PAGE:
McLARTY FIRST TAKE: Ukrainian president’s party wins majority in snap Rada elections
July 22, 2019
- Ukraine’s snap parliamentary election on July 21 saw a commanding victory from comedian-turned-President Volodymyr Zelenskyy’s newly-formed Servant of the People party, taking around 60% of the seats to date, with a 60% turnover in deputies to create a legislature and executive of political neophytes.
- This is the first time that a single party controls the majority of seats in the Verkhovna Rada, giving the new president a strong mandate to form a government and pursue his policy agenda of fighting corruption, ending the war in the east, and improving the economy.
- To date, Zelenskyy has prioritized relationships with Paris, Brussels, and Berlin as he seeks to reaffirm Ukraine’s European path.
Ukraine’s snap parliamentary election on July 21 saw a commanding victory from comedian-turned-President Volodymyr Zelenskyy’s newly-formed Servant of the People (Sluha Naroda – SN) party. This result will mark the first time in Ukraine’s history that a single party controls the majority of seats in the Verkhovna Rada (parliament), giving the new president a strong mandate to form a government and pursue his policy agenda without the typical coalition-building compromises faced by previous administrations. Though Zelenskyy’s resounding victory in April’s presidential election (73% of the vote over incumbent Petro Poroshenko) received much attention, in practice, the Rada elections are more important given Ukraine’s political structure. Yet in this instance, the president should have considerable latitude to influence policy beyond his official foreign policy and national security mandate should he desire to do so.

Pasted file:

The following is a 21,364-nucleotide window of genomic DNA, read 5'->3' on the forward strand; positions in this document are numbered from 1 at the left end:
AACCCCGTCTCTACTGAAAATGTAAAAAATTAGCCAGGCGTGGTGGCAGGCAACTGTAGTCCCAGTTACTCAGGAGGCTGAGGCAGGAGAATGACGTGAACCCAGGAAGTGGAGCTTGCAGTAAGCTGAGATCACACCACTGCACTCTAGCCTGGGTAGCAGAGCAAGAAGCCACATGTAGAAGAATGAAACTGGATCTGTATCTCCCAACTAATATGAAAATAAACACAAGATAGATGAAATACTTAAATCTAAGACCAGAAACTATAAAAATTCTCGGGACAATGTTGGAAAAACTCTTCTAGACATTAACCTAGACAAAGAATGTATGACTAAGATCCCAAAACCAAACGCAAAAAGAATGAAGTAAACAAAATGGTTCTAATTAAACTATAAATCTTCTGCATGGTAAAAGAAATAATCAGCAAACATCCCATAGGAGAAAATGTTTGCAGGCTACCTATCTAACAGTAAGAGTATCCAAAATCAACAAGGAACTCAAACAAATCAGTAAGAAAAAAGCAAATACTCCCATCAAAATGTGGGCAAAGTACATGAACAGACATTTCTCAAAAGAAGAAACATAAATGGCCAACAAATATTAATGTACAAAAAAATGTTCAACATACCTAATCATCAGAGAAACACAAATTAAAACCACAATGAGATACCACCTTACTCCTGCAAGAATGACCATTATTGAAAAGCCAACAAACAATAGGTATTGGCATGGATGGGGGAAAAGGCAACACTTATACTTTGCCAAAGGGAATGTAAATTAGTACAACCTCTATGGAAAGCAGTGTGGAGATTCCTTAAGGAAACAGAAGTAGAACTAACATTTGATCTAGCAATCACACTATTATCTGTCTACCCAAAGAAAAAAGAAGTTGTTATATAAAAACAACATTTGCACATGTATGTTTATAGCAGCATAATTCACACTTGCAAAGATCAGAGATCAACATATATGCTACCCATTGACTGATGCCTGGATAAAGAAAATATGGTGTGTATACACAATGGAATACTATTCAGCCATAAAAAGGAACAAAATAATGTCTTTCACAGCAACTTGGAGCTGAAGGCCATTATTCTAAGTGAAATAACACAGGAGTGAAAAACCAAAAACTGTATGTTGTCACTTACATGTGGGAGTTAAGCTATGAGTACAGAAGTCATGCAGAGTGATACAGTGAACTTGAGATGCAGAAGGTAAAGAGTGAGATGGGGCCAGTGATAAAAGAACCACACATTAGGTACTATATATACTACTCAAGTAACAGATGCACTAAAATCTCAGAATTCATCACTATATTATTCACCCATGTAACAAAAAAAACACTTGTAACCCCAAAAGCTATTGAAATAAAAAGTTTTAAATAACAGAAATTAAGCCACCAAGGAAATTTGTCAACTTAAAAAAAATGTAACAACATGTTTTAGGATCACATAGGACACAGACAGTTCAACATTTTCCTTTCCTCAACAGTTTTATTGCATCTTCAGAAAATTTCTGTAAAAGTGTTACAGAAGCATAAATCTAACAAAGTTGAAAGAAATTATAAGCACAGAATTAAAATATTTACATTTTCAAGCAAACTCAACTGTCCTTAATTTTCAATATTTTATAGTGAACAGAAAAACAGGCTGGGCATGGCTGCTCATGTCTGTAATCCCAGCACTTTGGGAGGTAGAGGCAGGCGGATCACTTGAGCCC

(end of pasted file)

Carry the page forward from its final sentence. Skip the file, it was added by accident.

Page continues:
Ukraine’s electoral system is split between a party list (225 seats) and single-mandate system (199 seats), meaning that voters select a party as well as an individual candidate to represent their districts for a five-year term. SN won at least 250 of 424 available seats (59%) to date. Exit polls for the party-list voting gave SN 44%, with pro-Russian Opposition Platform-For Life in second place with 11%, followed by Yuliya Tymoshenko’s Fatherland (Batkyvshchyna) with 8%, former present Petro Poroshenko’s European Solidarity (7%), and rock star Slava Vakarchuk’s Voice (Holos) just above the 5% threshold to enter the Rada at 6%. While only five parties passed the 5% barrier, others could still enter the Rada through the single-mandate system, albeit in very small numbers. The 50% turnout was lower than the presidential election, likely due to the summer timing and greater voter interest in the presidential contest.
In addition to being the first single-party majority Rada in Ukraine’s history, the new parliament will also have the smallest contingent of pro-Russian parties. Servant of the People won in all regions, including eastern Ukraine, further showing a decrease in the East-West divide that has influenced Ukrainian politics historically. Moreover, the elections resulted in a 60% turnover of Rada deputies, meaning that many new faces will replace old, often entrenched and, in some instances, corrupt parliamentary stalwarts. At the same time, high-profile “Euro-optimists” who entered the Rada in 2014 aligned with Poroshenko likewise will not join the new Rada, which will be dominated by political p